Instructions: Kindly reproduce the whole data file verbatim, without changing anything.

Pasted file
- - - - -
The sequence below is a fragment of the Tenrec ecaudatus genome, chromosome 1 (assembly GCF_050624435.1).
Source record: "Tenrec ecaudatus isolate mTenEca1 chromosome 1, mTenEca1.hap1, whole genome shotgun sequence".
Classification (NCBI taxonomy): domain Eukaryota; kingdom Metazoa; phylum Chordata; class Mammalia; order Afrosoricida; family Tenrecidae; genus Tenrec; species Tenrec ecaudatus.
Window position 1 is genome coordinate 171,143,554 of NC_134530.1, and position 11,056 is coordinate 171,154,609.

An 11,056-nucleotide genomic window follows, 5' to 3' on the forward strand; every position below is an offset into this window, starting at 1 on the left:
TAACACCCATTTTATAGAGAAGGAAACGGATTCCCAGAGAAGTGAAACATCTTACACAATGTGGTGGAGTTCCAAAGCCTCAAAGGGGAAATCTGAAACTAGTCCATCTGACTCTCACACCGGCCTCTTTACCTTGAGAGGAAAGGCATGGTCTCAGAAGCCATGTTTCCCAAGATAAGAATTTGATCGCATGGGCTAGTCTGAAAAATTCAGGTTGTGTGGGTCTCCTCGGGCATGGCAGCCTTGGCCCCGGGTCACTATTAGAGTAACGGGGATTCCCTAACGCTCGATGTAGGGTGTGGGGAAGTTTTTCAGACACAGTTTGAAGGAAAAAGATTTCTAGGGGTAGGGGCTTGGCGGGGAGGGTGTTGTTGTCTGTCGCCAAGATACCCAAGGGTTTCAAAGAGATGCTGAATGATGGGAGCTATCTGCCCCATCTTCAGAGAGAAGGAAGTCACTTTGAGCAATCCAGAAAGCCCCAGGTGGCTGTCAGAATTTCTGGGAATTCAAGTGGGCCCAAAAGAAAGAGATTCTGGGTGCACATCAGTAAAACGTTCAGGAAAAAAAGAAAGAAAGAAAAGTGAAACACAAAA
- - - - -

The sequence below is a fragment of the Tenrec ecaudatus genome, chromosome 1 (assembly GCF_050624435.1).
Source record: "Tenrec ecaudatus isolate mTenEca1 chromosome 1, mTenEca1.hap1, whole genome shotgun sequence".
Classification (NCBI taxonomy): domain Eukaryota; kingdom Metazoa; phylum Chordata; class Mammalia; order Afrosoricida; family Tenrecidae; genus Tenrec; species Tenrec ecaudatus.
Window position 1 is genome coordinate 171,143,554 of NC_134530.1, and position 11,056 is coordinate 171,154,609.

An 11,056-nucleotide genomic window follows, 5' to 3' on the forward strand; every position below is an offset into this window, starting at 1 on the left:
TAACACCCATTTTATAGAGAAGGAAACGGATTCCCAGAGAAGTGAAACATCTTACACAATGTGGTGGAGTTCCAAAGCCTCAAAGGGGAAATCTGAAACTAGTCCATCTGACTCTCACACCGGCCTCTTTACCTTGAGAGGAAAGGCATGGTCTCAGAAGCCATGTTTCCCAAGATAAGAATTTGATCGCATGGGCTAGTCTGAAAAATTCAGGTTGTGTGGGTCTCCTCGGGCATGGCAGCCTTGGCCCCGGGTCACTATTAGAGTAACGGGGATTCCCTAACGCTCGATGTAGGGTGTGGGGAAGTTTTTCAGACACAGTTTGAAGGAAAAAGATTTCTAGGGGTAGGGGCTTGGCGGGGAGGGTGTTGTTGTCTGTCGCCAAGATACCCAAGGGTTTCAAAGAGATGCTGAATGATGGGAGCTATCTGCCCCATCTTCAGAGAGAAGGAAGTCACTTTGAGCAATCCAGAAAGCCCCAGGTGGCTGTCAGAATTTCTGGGAATTCAAGTGGGCCCAAAAGAAAGAGATTCTGGGTGCACATCAGTAAAACGTTCAGGAAAAAAAGAAAGAAAGAAAAGTGAAACACAAAA